Complete instructions on how to plot out a Clark Y airfoil Outline of a Clark Y airfoil
Clark Y is the name of an airfoil that is widely used in aircraft design. With its predictable and gentle stall characteristics and flat bottom outline, the Clark Y airfoil is an ideal choice for sport RC model aircraft. I have used the Clark Y airfoil for all my model airplane designs, from the Electro Aviator to the Finch.
See later on in this article for complete instructions on how to plot out a Clark Y airfoil from tabulated ordinates. Drawing up your own airfoil shape is very easy to do. You can use the tabulated ordinate method to draw a Clark Y airfoil by hand, or use TurboCAD for the drafting task. You can then use TurboCAD to draw additional versions of the finished Clark Y wing rib shape for any length wing rib your model aircraft design requires.
Table 1: Ordinates to draw a Clark Y airfoil. All figures are a percentage of rib chord (top line), with percentage of chord upper and lower airfoil points on next two lines
Selecting an airfoil is one of the most important decisions that a model airplane designer has to make. Airfoils can vary from a complete symmetrical shape, usually used for aerobatic RC models, to a no airfoil at all. The employment of no airfoil, in other words a flat wing, is used only on lightweight electric powered flyers. The flat wing usually lends itself best to smaller aircraft used for indoor 3D flight. With this type of model, the thrust actually exceeds the weight of the aircraft. As a result, the shape of the wing’s airfoil is really not all that critical. A flat wing will not apply for larger or heavier model aircraft, where an airfoil shape must be employed.
Table 2: Percentages from Table 1 are used to determine the upper and lower marks for this example Clark Y airfoil which is ten inches in length
Antique airplanes, incorporating designers’ early knowledge of airplane building techniques and aerodynamics, often had an under cambered airfoil shape. An under cambered airfoil can be captured for lighter weight scale RC model airplanes of antique aircraft. I used the top outline of a Clark Y airfoil for my 1912 Blackburn monoplane wing’s airfoil shape.
Initial plot of upper and lower points for the sample airfoil
As a general rule an under cambered wing cross section does not have enough depth for the strong spars needed for a larger aircraft. To maintain wing strength, the two options are to use a deeper wing section, as available with a Clark Y airfoil, or to employ functional wing to fuselage rigging wires in your model airplane design.
Initial bezier curve outline of the airfoil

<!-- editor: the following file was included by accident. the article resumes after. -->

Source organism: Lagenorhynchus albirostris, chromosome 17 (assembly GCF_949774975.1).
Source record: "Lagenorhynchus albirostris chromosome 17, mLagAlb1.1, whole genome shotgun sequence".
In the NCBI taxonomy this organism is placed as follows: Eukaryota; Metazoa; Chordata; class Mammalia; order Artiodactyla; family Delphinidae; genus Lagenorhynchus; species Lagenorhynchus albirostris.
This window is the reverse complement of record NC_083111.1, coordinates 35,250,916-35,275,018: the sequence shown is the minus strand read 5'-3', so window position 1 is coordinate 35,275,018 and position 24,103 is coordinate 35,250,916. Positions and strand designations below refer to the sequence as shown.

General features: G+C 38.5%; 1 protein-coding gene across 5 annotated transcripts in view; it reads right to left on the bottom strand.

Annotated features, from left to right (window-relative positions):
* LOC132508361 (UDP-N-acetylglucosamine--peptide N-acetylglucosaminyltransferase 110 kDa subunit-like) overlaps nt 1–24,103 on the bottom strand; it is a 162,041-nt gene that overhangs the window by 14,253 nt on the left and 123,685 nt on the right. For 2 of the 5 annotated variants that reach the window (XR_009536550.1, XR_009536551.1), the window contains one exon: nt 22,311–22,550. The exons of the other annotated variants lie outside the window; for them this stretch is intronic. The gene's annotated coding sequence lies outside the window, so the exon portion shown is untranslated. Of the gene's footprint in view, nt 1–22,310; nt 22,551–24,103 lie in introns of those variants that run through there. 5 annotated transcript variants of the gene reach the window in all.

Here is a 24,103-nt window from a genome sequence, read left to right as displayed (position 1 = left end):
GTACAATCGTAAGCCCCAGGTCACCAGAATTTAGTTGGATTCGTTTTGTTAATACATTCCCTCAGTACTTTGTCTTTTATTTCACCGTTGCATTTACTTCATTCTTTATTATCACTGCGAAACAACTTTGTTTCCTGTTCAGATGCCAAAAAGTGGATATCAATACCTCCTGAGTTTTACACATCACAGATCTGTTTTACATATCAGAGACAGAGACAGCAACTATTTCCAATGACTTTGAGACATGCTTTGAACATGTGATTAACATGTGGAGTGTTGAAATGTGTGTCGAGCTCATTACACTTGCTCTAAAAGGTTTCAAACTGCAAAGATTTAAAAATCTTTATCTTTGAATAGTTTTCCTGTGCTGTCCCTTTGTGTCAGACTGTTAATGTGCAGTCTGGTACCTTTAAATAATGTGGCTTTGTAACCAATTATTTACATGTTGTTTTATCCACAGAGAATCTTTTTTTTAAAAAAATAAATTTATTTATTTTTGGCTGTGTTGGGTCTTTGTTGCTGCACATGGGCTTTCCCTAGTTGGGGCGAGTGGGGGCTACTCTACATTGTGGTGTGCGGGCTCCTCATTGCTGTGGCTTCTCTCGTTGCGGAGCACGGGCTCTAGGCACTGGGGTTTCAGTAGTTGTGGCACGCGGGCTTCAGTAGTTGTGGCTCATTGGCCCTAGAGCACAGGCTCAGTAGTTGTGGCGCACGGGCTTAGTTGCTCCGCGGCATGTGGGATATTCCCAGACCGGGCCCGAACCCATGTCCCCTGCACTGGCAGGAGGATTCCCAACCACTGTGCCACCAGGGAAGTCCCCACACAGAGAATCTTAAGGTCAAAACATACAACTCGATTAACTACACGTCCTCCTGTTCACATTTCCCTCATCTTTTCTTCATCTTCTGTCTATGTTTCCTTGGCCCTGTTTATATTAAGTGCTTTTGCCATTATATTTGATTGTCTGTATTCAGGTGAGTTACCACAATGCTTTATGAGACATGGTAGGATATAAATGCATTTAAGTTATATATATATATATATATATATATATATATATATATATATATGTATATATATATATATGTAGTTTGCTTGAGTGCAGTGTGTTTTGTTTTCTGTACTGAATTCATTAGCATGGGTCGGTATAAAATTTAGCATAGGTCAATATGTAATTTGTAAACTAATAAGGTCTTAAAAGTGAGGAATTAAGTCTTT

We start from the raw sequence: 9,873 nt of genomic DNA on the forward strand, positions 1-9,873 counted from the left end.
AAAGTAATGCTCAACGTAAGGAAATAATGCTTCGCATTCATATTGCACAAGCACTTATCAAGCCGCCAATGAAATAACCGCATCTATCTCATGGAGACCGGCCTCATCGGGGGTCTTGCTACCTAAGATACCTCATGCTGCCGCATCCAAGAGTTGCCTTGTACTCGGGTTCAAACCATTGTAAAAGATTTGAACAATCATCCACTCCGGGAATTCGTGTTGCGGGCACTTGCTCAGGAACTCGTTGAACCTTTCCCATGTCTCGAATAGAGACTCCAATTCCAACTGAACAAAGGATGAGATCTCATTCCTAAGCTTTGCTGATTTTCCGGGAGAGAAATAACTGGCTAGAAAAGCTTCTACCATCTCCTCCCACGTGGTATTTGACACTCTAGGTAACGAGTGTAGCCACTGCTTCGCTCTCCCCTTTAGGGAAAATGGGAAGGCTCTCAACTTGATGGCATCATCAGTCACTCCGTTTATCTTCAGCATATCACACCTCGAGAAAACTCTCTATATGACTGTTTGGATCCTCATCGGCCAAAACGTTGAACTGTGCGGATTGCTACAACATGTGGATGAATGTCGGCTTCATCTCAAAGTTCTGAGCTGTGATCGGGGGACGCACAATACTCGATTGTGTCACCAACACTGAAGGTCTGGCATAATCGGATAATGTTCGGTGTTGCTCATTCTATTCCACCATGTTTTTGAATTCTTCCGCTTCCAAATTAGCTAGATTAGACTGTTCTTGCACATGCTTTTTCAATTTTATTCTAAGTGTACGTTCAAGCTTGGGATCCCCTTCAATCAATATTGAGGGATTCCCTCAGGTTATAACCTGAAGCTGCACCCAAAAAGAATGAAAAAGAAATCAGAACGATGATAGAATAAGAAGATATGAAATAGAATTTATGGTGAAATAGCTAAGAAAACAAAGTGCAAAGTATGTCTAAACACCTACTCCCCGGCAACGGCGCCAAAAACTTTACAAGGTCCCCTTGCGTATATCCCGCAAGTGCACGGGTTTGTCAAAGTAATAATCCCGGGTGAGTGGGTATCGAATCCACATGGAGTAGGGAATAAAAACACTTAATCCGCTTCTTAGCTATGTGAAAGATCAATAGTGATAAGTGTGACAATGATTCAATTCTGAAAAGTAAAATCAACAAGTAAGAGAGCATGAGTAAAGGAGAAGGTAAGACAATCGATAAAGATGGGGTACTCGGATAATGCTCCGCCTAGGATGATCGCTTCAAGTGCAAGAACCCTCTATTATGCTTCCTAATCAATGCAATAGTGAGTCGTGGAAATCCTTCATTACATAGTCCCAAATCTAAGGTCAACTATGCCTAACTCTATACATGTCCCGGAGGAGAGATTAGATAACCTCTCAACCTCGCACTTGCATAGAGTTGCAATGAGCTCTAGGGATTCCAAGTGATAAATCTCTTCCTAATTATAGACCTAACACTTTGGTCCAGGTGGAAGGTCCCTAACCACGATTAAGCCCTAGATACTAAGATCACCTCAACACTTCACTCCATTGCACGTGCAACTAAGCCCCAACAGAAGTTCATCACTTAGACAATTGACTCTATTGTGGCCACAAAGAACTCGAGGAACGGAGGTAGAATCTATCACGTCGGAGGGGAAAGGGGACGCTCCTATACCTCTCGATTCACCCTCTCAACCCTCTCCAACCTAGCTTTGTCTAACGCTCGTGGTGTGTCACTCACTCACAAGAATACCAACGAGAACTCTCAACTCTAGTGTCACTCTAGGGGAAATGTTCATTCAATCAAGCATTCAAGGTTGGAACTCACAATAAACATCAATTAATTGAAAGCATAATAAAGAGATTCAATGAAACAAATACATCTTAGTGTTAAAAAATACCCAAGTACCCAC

The Clark Y airfoil was designed in the early 1920s by Virginius E. Clark. As you can see from the Clark Y ordinates, the airfoil bottom is flat from essentially 20 percent of the chord to the airfoil’s rear end. This flat bottom shape makes for simplified RC model airplane construction, as the wing ribs can be pinned directly onto the building board to guarantee a warp free wing.
Construction lines are removed from airfoil sketch
The Clark Y airfoil is a great choice for the RC model airplane designer. The Clark Y has high camber, which allows for an efficient lift to drag ratio on a typical lightweight RC model. For the benefit of all users of this airfoil, the Clark Y offers predictable and gentle stall characteristics.
Finished Clark Y outline and two examples of a complete wing rig outline
The Clark Y airfoil has a deep mid-section that allows a model airplane designer to add whatever structure and wing spar arrangement that is needed for a particular wing layout. In addition, the generous volume within the Clark Y wing shape allows the placement of other functional equipment such as aileron or flap servos and retractable landing gear.
The tabulated ordinates are easy to use to draw your own airfoil. The top set of figures is the percentage of the chord back from the leading edge of the airfoil. The second line (Upper Mark) is simply the top of the airfoil from a datum line as a percentage of the airfoil chord. The third line (Lower Mark) is the bottom of the airfoil shape, measured from the datum line, as a percentage of the airfoil chord.
Draw with CAD or by hand
For our example of drawing a Clark Y airfoil, I will use an airfoil chord of 10 inches to make the math easy. I used TurboCAD for the drawing, although you can easily draw the airfoil by hand on paper with a pencil and a French curve.
Division lines are drawn back from the airfoil leading edge at 2.5 percent, 5 percent, 10 percent, etc. as shown in the ordinates chart. Next add the calculated upper and lower marks on each division line. I then used TurboCAD’s Bezier curve to join the intersections for the final Clark Y airfoil shape. If you are drawing the Clark Y airfoil by hand, use a French curve to connect the upper and lower marks on the division lines.